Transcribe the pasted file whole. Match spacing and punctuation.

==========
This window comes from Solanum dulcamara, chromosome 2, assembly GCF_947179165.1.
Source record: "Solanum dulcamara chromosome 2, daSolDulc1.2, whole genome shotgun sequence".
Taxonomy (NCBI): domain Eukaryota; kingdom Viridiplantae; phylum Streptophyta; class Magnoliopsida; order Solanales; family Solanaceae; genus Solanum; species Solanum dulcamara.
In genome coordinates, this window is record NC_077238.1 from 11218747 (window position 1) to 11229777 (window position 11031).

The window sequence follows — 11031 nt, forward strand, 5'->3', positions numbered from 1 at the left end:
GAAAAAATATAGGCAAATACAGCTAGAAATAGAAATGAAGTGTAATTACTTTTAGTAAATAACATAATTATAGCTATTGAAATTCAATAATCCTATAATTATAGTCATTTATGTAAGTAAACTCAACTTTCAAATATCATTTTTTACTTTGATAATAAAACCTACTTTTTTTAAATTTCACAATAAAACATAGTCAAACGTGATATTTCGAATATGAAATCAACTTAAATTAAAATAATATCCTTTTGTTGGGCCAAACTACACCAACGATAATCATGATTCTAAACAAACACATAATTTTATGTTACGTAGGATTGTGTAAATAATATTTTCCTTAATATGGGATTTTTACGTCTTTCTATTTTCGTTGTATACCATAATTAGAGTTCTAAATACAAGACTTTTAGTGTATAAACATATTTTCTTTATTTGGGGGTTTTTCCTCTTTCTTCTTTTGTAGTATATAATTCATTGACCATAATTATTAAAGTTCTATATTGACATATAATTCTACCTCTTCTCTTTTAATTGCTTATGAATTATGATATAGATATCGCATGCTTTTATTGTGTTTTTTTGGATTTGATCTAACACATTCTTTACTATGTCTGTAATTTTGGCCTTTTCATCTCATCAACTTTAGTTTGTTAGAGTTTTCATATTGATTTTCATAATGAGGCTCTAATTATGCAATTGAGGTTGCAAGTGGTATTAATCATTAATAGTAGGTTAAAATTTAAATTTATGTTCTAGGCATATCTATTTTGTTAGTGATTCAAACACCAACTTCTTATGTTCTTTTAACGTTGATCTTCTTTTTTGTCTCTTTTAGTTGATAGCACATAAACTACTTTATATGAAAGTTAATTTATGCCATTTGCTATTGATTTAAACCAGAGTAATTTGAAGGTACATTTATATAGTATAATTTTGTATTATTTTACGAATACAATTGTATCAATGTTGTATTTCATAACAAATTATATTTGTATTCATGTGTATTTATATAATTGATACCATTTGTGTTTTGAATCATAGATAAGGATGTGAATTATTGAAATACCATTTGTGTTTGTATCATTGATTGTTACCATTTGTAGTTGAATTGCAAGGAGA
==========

This window comes from Solanum dulcamara, chromosome 2, assembly GCF_947179165.1.
Source record: "Solanum dulcamara chromosome 2, daSolDulc1.2, whole genome shotgun sequence".
Taxonomy (NCBI): domain Eukaryota; kingdom Viridiplantae; phylum Streptophyta; class Magnoliopsida; order Solanales; family Solanaceae; genus Solanum; species Solanum dulcamara.
In genome coordinates, this window is record NC_077238.1 from 11218747 (window position 1) to 11229777 (window position 11031).

The window sequence follows — 11031 nt, forward strand, 5'->3', positions numbered from 1 at the left end:
GAAAAAATATAGGCAAATACAGCTAGAAATAGAAATGAAGTGTAATTACTTTTAGTAAATAACATAATTATAGCTATTGAAATTCAATAATCCTATAATTATAGTCATTTATGTAAGTAAACTCAACTTTCAAATATCATTTTTTACTTTGATAATAAAACCTACTTTTTTTAAATTTCACAATAAAACATAGTCAAACGTGATATTTCGAATATGAAATCAACTTAAATTAAAATAATATCCTTTTGTTGGGCCAAACTACACCAACGATAATCATGATTCTAAACAAACACATAATTTTATGTTACGTAGGATTGTGTAAATAATATTTTCCTTAATATGGGATTTTTACGTCTTTCTATTTTCGTTGTATACCATAATTAGAGTTCTAAATACAAGACTTTTAGTGTATAAACATATTTTCTTTATTTGGGGGTTTTTCCTCTTTCTTCTTTTGTAGTATATAATTCATTGACCATAATTATTAAAGTTCTATATTGACATATAATTCTACCTCTTCTCTTTTAATTGCTTATGAATTATGATATAGATATCGCATGCTTTTATTGTGTTTTTTTGGATTTGATCTAACACATTCTTTACTATGTCTGTAATTTTGGCCTTTTCATCTCATCAACTTTAGTTTGTTAGAGTTTTCATATTGATTTTCATAATGAGGCTCTAATTATGCAATTGAGGTTGCAAGTGGTATTAATCATTAATAGTAGGTTAAAATTTAAATTTATGTTCTAGGCATATCTATTTTGTTAGTGATTCAAACACCAACTTCTTATGTTCTTTTAACGTTGATCTTCTTTTTTGTCTCTTTTAGTTGATAGCACATAAACTACTTTATATGAAAGTTAATTTATGCCATTTGCTATTGATTTAAACCAGAGTAATTTGAAGGTACATTTATATAGTATAATTTTGTATTATTTTACGAATACAATTGTATCAATGTTGTATTTCATAACAAATTATATTTGTATTCATGTGTATTTATATAATTGATACCATTTGTGTTTTGAATCATAGATAAGGATGTGAATTATTGAAATACCATTTGTGTTTGTATCATTGATTGTTACCATTTGTAGTTGAATTGCAAGGAGA